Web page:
As Britain (and the world) adjusts to social distancing, our daily routines have been thrown into disarray. You might find yourself asking ‘Do I even need to get dressed anymore?’ (Yes), is it OK to spend all day binging Tiger King (Not only is it ‘OK’, it’s essential) and, really, how hard should I be working to get that isolation six pack?
The fact that Boris’ ‘soft lockdown’ announcement made provisions for daily exercise is a sure fire sign that as a nation, we’ve come to understand just how vital exercise is for our bodies and minds; that we’re still allowed out for a jog around the park in the midst of a pandemic is no small thing.
But, with the simple act of lacing up and getting out potentially putting your health or that of stranger at risk, it’s clear we need a smarter approach to our daily jog. With that in mind, we tracked down some of the best runners around and asked their advice on staying safe and outpacing illness.
I want to respect Coronavirus social distancing rules, but my usual route is pretty busy. What do I do?
“Speeding up to pass every person you see might make your run a little too sweaty,” says Stephen Scullion, a professional runner representing both Ireland and Under Armour. “I've done my best to be courteous to others. Often it's meant having to slow down and wait on the curb side, or if the road is clear I might even cross over to a footpath nearby.”
“I think the best thing you can do is be alert to your surroundings, and that might mean turning the volume of music down to ensure you can hear people around you and not get distracted,” he continues. “Remember to exercise safely; if we stick to the social isolation and keep the two metre distance we can shake this virus much quicker and the pandemic can pass. We can literally save lives by being obedient to rules.
Some pedestrians don’t seem to be getting the two metre message. What do I do about them?
“I’d hammer on the brakes, [if it’s safe to] jump in the road, and try and catch their eye,” says Jules Widdowson, an ultramarathon runner who was due to run the Marathon des Sables for Walking With The Wounded before coronavirus grounded her plans. “I’m trying to anticipate people coming into my path and make it clear from a distance which side of the path I’ll take to keep that social distance. It’s a more considerate way of running. It’s not just about me and my run now, but about impact on others too. And I’m not taking it personally when people literally turn their backs to me and hold their breath as I run past…”
How can I keep pushing myself towards my fitness goals?
“Be smart about your route,” advises ultra-runner and one of the experts behind The Running Channel, Anna Harding. “Dog walkers and other people out walking will probably all have decided to head to the local park. Instead, you could do laps around your block and time them to give yourself some healthy competition (against yourself) to see if you can beat that time. Try an ‘out-and-back’ route from your door. Run the out bit at a steady pace and then try and run the back bit a bit faster.”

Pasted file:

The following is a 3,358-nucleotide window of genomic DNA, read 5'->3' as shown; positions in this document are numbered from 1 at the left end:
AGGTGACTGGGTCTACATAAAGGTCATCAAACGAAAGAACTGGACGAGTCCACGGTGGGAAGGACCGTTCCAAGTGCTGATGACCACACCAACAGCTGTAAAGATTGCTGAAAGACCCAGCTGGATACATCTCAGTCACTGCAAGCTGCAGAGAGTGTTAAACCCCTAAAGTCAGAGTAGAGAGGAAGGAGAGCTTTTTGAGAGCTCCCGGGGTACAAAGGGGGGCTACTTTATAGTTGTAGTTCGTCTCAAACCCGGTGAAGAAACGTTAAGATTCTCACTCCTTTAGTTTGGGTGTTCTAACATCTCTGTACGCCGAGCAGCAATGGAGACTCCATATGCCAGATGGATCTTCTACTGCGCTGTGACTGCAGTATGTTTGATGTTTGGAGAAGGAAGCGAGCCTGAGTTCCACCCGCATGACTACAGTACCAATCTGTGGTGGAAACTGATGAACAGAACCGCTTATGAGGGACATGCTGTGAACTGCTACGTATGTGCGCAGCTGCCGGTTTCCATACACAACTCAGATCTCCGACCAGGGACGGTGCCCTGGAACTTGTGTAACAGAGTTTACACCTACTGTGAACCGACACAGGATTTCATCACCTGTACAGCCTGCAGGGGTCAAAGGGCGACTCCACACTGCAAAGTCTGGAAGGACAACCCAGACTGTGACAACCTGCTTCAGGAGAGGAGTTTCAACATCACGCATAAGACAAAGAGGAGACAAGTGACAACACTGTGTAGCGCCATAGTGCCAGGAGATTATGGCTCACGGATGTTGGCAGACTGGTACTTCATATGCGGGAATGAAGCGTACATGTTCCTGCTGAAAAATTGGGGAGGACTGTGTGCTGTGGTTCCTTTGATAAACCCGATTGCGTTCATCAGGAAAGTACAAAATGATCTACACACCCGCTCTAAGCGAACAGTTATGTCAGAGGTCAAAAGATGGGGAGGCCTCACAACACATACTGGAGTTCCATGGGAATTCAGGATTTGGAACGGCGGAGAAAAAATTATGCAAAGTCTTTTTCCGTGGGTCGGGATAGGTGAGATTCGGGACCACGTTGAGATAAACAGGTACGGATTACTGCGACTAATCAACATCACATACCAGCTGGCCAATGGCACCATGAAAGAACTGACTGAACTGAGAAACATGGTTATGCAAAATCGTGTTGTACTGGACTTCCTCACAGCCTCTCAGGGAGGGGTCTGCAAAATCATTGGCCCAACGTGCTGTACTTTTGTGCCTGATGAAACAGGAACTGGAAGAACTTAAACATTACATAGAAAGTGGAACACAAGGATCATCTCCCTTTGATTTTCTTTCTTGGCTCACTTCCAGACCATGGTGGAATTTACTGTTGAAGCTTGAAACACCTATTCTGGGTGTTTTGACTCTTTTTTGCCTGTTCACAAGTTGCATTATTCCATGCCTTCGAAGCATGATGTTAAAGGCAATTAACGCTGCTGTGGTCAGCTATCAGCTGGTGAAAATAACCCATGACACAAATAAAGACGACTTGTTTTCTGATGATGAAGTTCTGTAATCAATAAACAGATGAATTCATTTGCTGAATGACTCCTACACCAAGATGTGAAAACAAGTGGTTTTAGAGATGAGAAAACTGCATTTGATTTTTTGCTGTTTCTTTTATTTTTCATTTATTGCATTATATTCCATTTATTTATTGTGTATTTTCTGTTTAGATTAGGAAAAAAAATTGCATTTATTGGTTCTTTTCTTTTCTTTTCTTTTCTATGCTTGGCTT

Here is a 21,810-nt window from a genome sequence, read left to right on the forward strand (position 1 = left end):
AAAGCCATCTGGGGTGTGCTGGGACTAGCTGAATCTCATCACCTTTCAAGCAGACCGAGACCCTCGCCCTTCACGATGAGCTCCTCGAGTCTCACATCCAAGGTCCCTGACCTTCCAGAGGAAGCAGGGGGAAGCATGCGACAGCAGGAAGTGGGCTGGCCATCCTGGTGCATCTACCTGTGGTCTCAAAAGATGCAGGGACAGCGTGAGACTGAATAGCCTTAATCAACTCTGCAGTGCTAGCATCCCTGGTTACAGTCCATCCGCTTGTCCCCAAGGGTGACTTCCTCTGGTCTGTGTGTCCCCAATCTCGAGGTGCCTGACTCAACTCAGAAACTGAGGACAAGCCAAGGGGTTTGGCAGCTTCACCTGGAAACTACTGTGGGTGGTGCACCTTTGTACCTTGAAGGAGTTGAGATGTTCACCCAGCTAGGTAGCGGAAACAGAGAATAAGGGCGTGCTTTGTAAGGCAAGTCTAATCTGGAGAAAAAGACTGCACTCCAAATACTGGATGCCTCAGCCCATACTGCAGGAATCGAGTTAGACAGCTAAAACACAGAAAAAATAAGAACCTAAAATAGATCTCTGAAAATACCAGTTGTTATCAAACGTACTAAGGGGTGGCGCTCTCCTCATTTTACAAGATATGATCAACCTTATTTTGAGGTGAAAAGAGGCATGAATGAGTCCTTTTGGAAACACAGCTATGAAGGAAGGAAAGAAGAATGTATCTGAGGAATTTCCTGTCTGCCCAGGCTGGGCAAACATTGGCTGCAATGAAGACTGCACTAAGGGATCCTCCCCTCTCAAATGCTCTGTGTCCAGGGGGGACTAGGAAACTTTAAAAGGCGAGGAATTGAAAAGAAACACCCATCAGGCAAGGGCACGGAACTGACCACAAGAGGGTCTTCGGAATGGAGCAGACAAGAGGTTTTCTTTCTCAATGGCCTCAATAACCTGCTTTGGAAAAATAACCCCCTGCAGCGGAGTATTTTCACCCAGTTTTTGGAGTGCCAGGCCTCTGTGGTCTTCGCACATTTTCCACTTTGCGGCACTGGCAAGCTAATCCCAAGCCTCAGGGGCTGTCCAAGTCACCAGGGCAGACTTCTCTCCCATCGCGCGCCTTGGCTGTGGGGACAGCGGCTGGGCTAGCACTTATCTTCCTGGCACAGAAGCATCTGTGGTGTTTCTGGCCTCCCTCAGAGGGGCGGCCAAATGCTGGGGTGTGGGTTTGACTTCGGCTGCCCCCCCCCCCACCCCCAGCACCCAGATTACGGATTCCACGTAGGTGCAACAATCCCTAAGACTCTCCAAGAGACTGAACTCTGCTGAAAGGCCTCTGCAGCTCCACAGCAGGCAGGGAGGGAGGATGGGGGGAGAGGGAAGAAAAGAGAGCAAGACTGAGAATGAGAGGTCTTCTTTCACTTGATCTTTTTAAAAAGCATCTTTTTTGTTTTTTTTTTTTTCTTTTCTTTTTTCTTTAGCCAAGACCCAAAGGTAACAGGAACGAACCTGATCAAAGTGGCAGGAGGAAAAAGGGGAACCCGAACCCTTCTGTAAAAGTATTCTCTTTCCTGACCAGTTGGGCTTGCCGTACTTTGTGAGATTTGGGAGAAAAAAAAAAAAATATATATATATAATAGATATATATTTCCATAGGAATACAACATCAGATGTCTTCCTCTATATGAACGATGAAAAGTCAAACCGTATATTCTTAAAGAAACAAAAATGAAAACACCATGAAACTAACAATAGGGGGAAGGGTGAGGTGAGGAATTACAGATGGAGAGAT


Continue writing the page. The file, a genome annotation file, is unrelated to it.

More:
I’m having a great run, but there’s another runner following the same route at the same speed. What do I do?
“If you notice yourself having to change pace regularly to avoid contact with another runner, take a second to assess whether there’s a nearby footpath you could change to,” advises Stephen. “If that’s not an option, consider changing direction. That said, you might just find slowing down for 0.5 mile might allow the person in front or close to head in a different direction to your route.”
Social distancing sucks. I miss my run club. What can I do?
“I'm a bit of a lone wolf runner but during this time I’ve been scouring Strava for runners and endurance athletes,” says Gordon Clark, captain of Los Angeles’ Koreatown Run Club. “This allows you to run the same routes, and see how you fare against other athletes. A segment ‘Crown’ is awarded to top overall, and top male and female. I’ve made it a point to steal or "poach" all of the crowns in my immediate neighbourhood. This fuels my competitive fire. Plus, my club hosted an IG Live with our two resident running doctors/surgeons, fielding questions about the virus, prevention, social distancing and running, et al. Check online for Insta Live opportunities and Strava competitions near you.”
I feel fine. My friends feel fine. Surely we can run together if we keep our distance?
“Friends of mine recently asked about going out for a long run together,” says Gordon. “It’s a sacred thing for the long distance runner. I thought ‘They're in fine health, we'll keep a bit of distance, why not?’ But with all the runners across the world staying in or running solo, hosting indoor virtual workouts, in the end I knew we couldn’t risk it.”
Is the onus on runners or pedestrians to make space?
“The key thing to remember is give others plenty of warning that you’re coming (perhaps a friendly ‘on your right’) and make every effort to give others space,” says Anna. “The easiest way to do this is keep left. It’s what we’d do on the roads and it’s the unwritten rule for runners on canal towpaths up and down the country before this all started. There isn’t an us / them divide between runners / pedestrians. We are all human beings. We are all capable of being sensible and social distancing shouldn’t suddenly be a problem because you’re running and not walking.”
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